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FIGURE 5–8. Use of a microdialysis probe for delivering drugs locally during in vivo recordings to affect local circuits.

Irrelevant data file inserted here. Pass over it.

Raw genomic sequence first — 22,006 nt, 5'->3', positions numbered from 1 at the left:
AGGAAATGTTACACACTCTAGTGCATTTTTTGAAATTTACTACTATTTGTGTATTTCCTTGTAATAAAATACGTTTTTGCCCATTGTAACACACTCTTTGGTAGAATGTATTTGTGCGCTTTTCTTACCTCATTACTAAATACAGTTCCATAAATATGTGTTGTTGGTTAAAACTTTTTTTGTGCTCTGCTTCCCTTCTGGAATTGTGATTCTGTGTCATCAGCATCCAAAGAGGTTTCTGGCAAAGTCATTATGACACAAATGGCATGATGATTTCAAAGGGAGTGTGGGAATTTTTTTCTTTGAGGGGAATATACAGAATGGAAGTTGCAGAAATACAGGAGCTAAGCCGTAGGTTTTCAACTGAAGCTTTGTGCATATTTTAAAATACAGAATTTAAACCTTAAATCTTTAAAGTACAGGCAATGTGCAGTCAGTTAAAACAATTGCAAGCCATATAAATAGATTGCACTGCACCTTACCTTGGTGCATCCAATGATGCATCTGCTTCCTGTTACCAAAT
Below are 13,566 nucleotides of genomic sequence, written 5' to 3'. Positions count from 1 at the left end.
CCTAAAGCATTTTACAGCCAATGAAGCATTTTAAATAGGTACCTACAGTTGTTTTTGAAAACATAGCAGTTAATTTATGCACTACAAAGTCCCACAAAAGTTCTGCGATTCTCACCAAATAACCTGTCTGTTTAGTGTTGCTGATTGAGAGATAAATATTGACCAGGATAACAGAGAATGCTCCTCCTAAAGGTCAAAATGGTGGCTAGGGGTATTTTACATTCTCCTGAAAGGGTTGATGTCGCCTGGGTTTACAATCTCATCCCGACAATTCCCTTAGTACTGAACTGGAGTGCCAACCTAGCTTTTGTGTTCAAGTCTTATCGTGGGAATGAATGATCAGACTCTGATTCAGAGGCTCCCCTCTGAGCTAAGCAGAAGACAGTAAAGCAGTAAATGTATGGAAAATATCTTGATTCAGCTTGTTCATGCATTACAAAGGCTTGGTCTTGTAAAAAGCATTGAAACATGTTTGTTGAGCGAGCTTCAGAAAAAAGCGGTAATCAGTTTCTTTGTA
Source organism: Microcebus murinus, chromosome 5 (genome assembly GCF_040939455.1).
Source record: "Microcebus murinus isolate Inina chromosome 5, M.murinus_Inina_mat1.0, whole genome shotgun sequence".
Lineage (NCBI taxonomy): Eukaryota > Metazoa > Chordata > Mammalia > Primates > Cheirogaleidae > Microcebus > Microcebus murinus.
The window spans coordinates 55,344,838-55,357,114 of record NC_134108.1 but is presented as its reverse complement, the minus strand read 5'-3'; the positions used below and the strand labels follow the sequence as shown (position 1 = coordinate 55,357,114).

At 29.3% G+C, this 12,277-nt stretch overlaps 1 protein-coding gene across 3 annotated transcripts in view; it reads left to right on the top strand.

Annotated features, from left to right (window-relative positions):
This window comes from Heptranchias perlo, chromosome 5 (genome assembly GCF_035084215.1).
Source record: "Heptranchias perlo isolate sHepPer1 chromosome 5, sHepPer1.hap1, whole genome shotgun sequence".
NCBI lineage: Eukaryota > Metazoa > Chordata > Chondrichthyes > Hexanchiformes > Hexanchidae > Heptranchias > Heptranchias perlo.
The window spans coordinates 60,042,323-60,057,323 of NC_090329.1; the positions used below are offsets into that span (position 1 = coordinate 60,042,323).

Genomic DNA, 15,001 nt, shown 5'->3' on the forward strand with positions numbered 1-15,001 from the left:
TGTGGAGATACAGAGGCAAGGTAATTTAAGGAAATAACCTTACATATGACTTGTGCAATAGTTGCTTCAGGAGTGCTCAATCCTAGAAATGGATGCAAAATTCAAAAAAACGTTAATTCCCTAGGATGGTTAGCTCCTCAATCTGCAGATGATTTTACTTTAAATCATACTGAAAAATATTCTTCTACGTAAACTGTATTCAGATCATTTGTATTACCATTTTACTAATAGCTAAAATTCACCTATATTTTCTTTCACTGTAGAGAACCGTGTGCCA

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FIGURE 5–8. Use of a microdialysis probe for delivering drugs locally during in vivo recordings to affect local circuits.(A) In this schematic diagram, the relationship between the microdialysis probe and the intracellular recording electrode is depicted. In this case, the neuron recorded is in the striatum. The active surface of the microdialysis probe is shown in gray; this is the area through which the compound is delivered. The probe is implanted very slowly so as not to disrupt the tissue (i.e., 3–6 m per second) and is perfused with artificial cerebrospinal fluid for 2–4 hours to allow equilibration and settling of the tissue prior to recording. The intracellular recording electrode is then advanced, and a neuron is impaled. After recording baseline activity for 10 minutes, the perfusate is changed to a drug-containing solution to examine the effects on the neuron. (B) The histology taken after the recording shows the track of the microdialysis probe; the termination site of the probe tip is indicated by a dashed arrow. To confirm that the neuron recorded was near the probe, the neuron is filled with a stain (in this case, biocytin) so as to allow visualization of the neuron. In this case, the neuron was confirmed to be a medium spiny striatal neuron (magnified in insert). ac = anterior commissure. (C) Recordings taken from the neuron labeled in B. The top trace shows the activity of the neuron while the microdialysis probe is being perfused with artificial cerebrospinal fluid. The neuron demonstrates a healthy resting membrane potential, and spontaneously occurring postsynaptic potentials are evident. The lower trace shows the same neuron 15 minutes after switching to a perfusate containing the dopamine D2 antagonist eticlopride. The neuron shows a strong depolarization of the resting potential (by 12 mV) as well as increased postsynaptic potential activity and spontaneous spike firing. Since the eticlopride is blocking the effects of dopamine that is being released spontaneously from dopamine terminals in this region, we can conclude that basal levels of dopamine D2 receptor stimulation cause a tonic hyperpolarization of the neuronal membrane and suppress spontaneous excitatory postsynaptic potentials.Source. Adapted from West AR, Grace AA "Opposite Influences of Endogenous Dopamine D1 and D2 Receptor Activation on Activity States and Electrophysiological Properties of Striatal Neurons: Studies Combining In Vivo Intracellular Recordings and Reverse Microdialysis." Journal of Neuroscience 22:294–304, 2002. Copyright 2002, Society for Neuroscience. Used with permission.

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